Craniosacral therapy (CST) is a gentle, hands-on treatment that examines the subtle movement of cerebrospinal fluid and provides a link between the ANS and physical ailments.5 During CST, the practitioner locates and releases areas of physical tension, thereby defusing heightened sympathetic or dorsal vagal responses.5 In this way, CST can rebalance a dysregulated nervous system. Through this approach, we introduced the necessary safety cues to bring about a more regulated nervous system response, supporting the foundation upon which subsequent healing could occur.
Research has shown a correlation between experiencing trauma and increased frequency of migraines, due to trauma’s ability to dysregulate the nervous system.6 Previously believed to be vascular in origin, migraine headaches are now understood as a disorder pertaining to nervous system function; studies indicate reduced sympathetic function among migraineurs and increased susceptibility to migraines among people with abnormal nervous system responses.7 In regulating the nervous system through CST, we sought to decrease the frequency of this patient’s migraines.
In addition, magnesium deficiencies have been linked to migraine development and are believed to be involved in several aspects of migraine pathophysiology. Magnesium induces a calming effect in the body through stimulating gamma-aminobutyric acid (GABA) receptors and limiting glutamate, an excitatory neurotransmitter in the CNS.8 Individuals deficient in magnesium are prone to nervous hyperexcitability, often resulting in migraines.8 Migraineurs with a magnesium deficiency can be treated prophylactically to prevent attacks and reduce debility.8 We prescribed a magnesium supplement in the well-tolerated form of magnesium glycinate to relieve her headaches and their accompanying symptoms.
Next, we sought to improve the patient’s sleep, with the goal of eliminating her need for the use of zolpidem, partly due to its accompanying side effects, which included brain fog, dizziness, and fatigue. Studies show sleep deprivation increases overall morbidity and leads to comorbidities such as depression and diabetes,9 so addressing sleep was a crucial underlying factor to this patient’s overall health. We selected L-theanine as an alternative to promote sleep. L-theanine, an amino acid found in green tea, is thought to reduce the activity of the excitatory neurotransmitter glutamate, allowing for sleep initiation and maintenance.10 Additionally, L-theanine may modulate the levels of monoamines, including serotonin, dopamine, and adrenaline. These compounds typically decrease during sleep in a regulated CNS, resulting in improved sleep quality and quicker recovery from exhaustion, thus allowing the patient to wake feeling refreshed.11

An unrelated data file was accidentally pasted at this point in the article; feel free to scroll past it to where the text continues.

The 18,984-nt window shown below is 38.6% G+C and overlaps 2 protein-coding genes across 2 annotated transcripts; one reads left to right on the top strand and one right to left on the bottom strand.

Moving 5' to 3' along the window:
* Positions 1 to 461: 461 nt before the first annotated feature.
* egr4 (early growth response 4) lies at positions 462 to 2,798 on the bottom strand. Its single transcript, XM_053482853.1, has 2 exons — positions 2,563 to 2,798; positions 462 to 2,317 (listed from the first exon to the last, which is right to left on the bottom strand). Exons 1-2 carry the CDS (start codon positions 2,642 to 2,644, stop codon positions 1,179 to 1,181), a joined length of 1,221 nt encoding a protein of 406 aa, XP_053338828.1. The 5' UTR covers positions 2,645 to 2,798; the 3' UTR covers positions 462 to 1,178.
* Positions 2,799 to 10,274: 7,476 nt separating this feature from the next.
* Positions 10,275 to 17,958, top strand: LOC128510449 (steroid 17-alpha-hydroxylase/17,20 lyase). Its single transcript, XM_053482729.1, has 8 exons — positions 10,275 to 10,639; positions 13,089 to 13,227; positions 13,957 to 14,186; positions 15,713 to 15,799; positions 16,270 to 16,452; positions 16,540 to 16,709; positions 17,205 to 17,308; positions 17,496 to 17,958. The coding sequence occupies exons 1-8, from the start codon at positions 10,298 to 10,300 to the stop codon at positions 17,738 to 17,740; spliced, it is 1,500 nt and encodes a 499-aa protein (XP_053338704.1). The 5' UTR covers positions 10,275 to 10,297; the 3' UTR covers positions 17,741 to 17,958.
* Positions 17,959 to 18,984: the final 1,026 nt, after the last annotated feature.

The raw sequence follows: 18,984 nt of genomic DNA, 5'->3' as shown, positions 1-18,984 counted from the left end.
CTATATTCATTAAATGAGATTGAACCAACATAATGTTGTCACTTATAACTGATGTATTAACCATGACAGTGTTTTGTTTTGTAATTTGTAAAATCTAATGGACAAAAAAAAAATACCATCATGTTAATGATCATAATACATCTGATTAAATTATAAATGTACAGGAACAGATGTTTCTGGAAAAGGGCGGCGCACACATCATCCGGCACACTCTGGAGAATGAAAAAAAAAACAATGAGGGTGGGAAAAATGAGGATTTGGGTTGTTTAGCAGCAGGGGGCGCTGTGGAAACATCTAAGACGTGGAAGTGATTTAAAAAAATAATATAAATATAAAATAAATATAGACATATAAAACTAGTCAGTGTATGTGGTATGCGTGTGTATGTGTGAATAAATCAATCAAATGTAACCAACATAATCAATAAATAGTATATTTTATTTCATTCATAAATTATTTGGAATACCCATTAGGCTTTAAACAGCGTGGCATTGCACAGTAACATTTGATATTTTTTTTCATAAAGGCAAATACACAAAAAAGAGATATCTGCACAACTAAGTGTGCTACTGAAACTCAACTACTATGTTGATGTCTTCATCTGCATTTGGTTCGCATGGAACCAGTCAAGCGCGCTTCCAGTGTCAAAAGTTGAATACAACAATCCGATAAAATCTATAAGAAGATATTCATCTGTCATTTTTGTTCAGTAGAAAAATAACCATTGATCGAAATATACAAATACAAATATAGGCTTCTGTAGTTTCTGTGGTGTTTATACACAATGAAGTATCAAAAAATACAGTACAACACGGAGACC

Mental Health Support
The etiology of depression, as with sleep disorders, is often based in a neurotransmitter imbalance.12 Antidepressants attempt to enhance monoamine levels, but their use can lead to adverse effects.13 The patient noted significant side effects coinciding with the initiation of sertraline, including intention tremor, fatigue, dizziness, and insomnia, without a noticeable alleviation of depressive symptoms. We prescribed a supplement that included several monoamine precursors and cofactors, including L-tyrosine and 5-HTP, providing building blocks for endogenous neurotransmitters.12
Blood Sugar Regulation
Lastly, we sought to address the patient’s prediabetes and fatigue, potentially attributed to impaired insulin response. The polyvagal theory explains that in times of threat, dorsal vagal activation triggers increased insulin activity14; it is an advantageous response in the short-term, though if prolonged, can lead to insulin resistance through reduced insulin sensitivity.15 The patient’s diet consisted of meats, rice, vegetables, and fruit. The patient’s labs revealed blood glucose in the prediabetic range, reflecting an insulin resistance picture. To address this, we asked the patient to substitute brown rice for white rice,15 started her on the Ayurvedic herb gymnema (Gymnema sylvestre),16 and prescribed a daily movement regimen.17 Additionally, we suggested the homeopathic remedy Veratrum album, indicated for headache, dizziness, vomiting, and acidic craving,18 as the patient reported juicing 10 tangerines per day. Complex carbohydrates, like brown rice, offer more fiber and a lower glycemic load than white rice or juiced fruit, which spike insulin.15 Gymnema was selected due to its efficacy in regulating blood glucose; when administered to individuals with insulin resistance, gymnema reduced fasting glucose and HbA1c scores and enhanced endogenous insulin.16